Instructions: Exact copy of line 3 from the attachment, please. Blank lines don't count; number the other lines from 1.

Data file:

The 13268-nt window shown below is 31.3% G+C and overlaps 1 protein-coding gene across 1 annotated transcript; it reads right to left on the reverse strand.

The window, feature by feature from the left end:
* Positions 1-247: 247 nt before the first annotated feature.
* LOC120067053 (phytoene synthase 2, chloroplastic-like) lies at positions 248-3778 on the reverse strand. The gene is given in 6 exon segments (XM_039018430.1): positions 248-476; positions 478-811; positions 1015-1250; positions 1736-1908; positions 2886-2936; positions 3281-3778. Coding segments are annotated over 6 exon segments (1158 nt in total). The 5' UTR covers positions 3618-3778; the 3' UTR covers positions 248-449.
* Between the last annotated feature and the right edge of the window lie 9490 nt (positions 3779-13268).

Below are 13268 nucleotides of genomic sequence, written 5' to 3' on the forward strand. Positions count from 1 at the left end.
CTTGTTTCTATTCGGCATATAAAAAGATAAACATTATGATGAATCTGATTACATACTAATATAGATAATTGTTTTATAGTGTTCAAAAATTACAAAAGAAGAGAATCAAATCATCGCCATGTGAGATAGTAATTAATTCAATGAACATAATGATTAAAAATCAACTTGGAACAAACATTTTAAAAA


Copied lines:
* Positions 1-247: 247 nt before the first annotated feature.